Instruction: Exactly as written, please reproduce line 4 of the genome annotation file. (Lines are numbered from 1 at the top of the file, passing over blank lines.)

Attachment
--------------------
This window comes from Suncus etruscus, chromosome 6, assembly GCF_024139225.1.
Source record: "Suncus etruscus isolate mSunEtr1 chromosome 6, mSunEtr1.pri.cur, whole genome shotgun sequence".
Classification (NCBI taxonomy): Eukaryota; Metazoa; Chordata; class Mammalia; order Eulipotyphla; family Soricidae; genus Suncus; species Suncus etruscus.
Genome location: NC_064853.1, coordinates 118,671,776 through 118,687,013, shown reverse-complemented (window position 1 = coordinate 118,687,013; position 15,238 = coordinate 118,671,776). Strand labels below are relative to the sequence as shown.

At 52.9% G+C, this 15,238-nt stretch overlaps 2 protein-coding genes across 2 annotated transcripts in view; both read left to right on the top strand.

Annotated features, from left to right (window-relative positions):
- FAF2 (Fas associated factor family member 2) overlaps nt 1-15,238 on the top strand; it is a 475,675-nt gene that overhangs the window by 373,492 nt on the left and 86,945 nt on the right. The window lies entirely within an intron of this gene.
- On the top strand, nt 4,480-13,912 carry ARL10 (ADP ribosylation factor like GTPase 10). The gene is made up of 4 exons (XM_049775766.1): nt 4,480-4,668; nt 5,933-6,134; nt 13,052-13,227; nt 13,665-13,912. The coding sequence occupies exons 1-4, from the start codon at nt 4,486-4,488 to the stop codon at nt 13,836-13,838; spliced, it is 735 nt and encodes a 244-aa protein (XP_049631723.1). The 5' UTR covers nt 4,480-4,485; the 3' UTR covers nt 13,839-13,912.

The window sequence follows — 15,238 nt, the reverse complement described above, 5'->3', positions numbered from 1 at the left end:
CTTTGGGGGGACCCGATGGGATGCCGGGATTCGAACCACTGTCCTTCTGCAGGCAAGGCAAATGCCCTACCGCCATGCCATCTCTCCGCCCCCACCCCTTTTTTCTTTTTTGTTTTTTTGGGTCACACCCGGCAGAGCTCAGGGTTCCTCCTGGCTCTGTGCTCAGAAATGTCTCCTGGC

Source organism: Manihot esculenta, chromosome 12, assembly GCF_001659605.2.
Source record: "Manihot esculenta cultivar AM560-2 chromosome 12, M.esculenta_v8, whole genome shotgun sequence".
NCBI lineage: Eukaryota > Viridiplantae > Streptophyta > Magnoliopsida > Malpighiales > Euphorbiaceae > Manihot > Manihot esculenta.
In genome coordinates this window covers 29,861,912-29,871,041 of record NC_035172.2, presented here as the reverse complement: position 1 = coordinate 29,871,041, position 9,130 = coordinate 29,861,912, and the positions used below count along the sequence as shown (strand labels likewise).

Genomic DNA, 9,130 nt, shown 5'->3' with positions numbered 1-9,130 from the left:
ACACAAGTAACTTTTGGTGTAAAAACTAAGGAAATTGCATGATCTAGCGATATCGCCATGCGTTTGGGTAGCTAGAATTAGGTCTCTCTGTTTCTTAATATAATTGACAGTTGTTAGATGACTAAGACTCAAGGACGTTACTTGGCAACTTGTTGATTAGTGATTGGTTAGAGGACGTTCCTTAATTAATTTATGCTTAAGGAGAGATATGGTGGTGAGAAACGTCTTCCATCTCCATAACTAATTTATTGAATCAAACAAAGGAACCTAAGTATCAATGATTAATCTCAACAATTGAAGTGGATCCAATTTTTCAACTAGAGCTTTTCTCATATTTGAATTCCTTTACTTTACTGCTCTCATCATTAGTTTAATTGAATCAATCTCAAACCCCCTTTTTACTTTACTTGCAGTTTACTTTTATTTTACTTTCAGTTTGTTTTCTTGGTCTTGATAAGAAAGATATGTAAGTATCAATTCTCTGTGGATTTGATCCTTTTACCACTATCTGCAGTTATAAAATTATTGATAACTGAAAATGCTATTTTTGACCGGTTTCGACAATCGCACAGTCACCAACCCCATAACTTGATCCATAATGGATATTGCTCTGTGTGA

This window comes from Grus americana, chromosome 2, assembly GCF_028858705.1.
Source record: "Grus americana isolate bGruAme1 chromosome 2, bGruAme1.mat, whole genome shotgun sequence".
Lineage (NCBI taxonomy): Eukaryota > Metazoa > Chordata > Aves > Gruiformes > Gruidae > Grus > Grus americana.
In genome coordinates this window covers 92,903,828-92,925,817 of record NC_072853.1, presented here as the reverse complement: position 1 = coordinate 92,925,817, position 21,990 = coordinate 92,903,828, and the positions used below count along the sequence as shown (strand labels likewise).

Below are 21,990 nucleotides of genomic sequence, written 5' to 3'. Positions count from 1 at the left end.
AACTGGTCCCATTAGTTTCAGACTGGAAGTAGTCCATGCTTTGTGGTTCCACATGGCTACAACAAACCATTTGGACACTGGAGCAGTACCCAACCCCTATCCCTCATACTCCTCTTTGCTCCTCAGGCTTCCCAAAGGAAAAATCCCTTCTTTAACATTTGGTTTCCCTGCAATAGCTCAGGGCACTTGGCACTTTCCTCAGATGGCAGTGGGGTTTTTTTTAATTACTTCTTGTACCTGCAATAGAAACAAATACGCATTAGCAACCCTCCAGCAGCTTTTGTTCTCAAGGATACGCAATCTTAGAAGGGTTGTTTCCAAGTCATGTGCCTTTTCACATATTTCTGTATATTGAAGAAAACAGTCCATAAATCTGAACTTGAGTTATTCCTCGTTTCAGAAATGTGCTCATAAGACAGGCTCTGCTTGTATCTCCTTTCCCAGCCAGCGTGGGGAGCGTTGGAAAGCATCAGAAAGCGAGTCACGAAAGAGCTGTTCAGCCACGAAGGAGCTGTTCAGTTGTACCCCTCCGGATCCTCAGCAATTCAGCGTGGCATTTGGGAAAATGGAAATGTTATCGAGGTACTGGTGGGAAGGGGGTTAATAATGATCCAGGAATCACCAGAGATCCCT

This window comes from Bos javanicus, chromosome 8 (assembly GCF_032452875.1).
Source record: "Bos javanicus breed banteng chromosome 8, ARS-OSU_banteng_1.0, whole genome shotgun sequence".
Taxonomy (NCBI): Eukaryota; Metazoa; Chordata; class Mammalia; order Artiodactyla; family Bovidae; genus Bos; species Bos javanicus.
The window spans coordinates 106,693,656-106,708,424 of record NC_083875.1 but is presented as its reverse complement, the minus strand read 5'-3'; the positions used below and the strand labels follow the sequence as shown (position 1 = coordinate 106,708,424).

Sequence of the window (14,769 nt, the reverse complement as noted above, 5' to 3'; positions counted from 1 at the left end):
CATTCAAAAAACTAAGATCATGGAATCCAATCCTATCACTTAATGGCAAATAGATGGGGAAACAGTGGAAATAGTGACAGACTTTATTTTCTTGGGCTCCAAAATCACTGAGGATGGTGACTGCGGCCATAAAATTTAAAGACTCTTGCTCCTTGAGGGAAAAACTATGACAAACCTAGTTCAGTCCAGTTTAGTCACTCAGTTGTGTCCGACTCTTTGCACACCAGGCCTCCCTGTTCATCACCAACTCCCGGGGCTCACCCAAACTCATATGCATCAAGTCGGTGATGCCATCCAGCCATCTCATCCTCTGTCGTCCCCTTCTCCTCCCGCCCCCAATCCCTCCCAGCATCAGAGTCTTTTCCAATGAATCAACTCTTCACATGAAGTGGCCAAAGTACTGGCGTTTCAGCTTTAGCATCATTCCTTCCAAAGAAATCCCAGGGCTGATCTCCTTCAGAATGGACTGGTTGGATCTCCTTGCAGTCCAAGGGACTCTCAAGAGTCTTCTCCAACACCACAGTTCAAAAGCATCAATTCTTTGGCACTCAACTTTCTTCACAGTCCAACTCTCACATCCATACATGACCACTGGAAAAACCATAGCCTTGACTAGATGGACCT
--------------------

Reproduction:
Genome location: NC_064853.1, coordinates 118,671,776 through 118,687,013, shown reverse-complemented (window position 1 = coordinate 118,687,013; position 15,238 = coordinate 118,671,776). Strand labels below are relative to the sequence as shown.